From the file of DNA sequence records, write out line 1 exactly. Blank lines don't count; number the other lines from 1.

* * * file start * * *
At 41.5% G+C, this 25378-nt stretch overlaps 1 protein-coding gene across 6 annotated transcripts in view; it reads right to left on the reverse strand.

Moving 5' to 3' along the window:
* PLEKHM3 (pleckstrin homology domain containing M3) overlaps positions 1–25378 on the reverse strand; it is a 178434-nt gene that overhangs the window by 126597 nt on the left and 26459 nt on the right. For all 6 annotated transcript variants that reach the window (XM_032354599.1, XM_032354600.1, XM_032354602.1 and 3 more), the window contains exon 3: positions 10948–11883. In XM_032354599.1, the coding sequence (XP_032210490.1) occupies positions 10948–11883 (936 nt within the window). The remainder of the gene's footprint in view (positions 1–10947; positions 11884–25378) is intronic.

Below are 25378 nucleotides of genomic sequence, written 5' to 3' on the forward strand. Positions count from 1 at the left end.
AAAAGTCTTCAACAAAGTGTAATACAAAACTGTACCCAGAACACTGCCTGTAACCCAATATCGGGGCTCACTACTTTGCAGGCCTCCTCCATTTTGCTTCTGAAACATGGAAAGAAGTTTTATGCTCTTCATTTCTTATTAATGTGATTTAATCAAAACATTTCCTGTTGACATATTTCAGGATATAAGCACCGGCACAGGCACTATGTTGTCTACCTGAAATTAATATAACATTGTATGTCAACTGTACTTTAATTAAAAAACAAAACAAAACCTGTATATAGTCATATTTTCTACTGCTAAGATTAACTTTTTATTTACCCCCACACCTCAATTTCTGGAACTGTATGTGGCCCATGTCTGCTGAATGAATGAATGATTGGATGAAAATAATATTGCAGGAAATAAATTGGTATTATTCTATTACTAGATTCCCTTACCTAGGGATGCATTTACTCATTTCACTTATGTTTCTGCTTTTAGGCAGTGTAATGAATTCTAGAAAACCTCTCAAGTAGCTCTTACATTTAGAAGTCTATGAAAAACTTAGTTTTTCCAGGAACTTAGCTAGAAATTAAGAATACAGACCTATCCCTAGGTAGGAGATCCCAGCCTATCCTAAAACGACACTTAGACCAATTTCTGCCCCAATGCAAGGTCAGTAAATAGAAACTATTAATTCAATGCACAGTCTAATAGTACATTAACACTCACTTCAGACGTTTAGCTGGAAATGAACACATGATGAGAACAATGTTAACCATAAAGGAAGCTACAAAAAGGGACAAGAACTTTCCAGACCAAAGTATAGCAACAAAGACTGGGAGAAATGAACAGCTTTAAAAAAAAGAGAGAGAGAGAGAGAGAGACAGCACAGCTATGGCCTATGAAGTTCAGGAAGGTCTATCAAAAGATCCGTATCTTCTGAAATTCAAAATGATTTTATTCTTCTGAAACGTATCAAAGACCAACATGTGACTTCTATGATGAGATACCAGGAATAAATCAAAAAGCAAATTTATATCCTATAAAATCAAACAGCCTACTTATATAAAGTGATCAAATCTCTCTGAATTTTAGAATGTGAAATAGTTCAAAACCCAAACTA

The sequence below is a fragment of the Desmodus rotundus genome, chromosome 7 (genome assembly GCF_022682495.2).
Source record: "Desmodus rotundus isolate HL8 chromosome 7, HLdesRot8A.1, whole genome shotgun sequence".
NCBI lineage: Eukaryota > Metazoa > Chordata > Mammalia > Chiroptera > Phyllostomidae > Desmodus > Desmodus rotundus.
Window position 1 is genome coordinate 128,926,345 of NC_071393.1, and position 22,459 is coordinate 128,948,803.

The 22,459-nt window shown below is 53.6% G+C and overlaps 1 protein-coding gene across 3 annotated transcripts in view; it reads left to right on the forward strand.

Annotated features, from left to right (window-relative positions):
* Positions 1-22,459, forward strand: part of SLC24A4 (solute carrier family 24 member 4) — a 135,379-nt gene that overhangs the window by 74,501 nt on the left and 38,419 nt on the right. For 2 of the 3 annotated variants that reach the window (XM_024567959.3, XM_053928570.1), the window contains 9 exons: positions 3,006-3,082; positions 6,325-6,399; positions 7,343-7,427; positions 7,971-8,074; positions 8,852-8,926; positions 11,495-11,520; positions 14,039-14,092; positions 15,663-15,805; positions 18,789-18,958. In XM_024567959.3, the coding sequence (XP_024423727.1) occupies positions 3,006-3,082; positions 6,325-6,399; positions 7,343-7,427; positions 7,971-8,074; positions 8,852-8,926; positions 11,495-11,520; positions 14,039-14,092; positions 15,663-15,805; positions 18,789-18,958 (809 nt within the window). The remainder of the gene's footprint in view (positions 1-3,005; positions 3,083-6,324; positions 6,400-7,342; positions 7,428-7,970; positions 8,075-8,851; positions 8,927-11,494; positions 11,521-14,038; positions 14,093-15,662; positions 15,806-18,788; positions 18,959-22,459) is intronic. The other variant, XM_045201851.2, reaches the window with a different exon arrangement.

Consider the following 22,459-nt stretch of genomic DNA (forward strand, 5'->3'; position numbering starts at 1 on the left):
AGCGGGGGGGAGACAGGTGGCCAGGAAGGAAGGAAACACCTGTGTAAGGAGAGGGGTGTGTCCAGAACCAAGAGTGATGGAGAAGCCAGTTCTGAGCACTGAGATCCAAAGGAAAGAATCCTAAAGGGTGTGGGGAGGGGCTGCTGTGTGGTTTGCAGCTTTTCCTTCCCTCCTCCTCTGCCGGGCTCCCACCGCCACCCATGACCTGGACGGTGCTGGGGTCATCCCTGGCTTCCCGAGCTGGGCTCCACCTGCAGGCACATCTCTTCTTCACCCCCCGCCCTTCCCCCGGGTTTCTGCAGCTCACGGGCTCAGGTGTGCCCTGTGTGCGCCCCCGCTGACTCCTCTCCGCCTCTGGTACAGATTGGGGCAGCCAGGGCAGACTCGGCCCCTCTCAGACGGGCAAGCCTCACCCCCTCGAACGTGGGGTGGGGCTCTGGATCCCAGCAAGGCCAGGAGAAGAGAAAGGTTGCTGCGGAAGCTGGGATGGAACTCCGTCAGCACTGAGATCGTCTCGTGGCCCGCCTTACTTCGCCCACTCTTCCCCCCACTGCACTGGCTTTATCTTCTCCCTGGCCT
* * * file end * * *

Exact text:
At 41.5% G+C, this 25378-nt stretch overlaps 1 protein-coding gene across 6 annotated transcripts in view; it reads right to left on the reverse strand.